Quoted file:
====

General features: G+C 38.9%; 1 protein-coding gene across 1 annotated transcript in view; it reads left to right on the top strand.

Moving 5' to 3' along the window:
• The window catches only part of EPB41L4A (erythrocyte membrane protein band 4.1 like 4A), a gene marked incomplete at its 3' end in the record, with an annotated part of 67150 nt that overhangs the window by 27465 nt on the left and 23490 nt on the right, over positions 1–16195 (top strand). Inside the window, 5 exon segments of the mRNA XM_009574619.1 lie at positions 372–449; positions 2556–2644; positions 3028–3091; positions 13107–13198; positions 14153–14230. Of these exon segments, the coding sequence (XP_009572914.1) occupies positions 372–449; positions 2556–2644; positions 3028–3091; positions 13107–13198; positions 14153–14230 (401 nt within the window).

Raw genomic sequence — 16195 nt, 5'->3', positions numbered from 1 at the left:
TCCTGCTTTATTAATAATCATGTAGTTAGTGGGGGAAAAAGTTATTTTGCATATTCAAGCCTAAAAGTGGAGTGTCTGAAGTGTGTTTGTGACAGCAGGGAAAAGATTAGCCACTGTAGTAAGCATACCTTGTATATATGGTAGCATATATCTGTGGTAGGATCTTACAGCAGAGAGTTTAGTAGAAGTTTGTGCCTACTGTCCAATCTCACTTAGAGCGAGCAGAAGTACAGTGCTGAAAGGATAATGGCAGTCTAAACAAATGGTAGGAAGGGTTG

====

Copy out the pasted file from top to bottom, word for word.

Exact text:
General features: G+C 38.9%; 1 protein-coding gene across 1 annotated transcript in view; it reads left to right on the top strand.

Moving 5' to 3' along the window:
• The window catches only part of EPB41L4A (erythrocyte membrane protein band 4.1 like 4A), a gene marked incomplete at its 3' end in the record, with an annotated part of 67150 nt that overhangs the window by 27465 nt on the left and 23490 nt on the right, over positions 1–16195 (top strand). Inside the window, 5 exon segments of the mRNA XM_009574619.1 lie at positions 372–449; positions 2556–2644; positions 3028–3091; positions 13107–13198; positions 14153–14230. Of these exon segments, the coding sequence (XP_009572914.1) occupies positions 372–449; positions 2556–2644; positions 3028–3091; positions 13107–13198; positions 14153–14230 (401 nt within the window).

Raw genomic sequence — 16195 nt, 5'->3', positions numbered from 1 at the left:
TCCTGCTTTATTAATAATCATGTAGTTAGTGGGGGAAAAAGTTATTTTGCATATTCAAGCCTAAAAGTGGAGTGTCTGAAGTGTGTTTGTGACAGCAGGGAAAAGATTAGCCACTGTAGTAAGCATACCTTGTATATATGGTAGCATATATCTGTGGTAGGATCTTACAGCAGAGAGTTTAGTAGAAGTTTGTGCCTACTGTCCAATCTCACTTAGAGCGAGCAGAAGTACAGTGCTGAAAGGATAATGGCAGTCTAAACAAATGGTAGGAAGGGTTG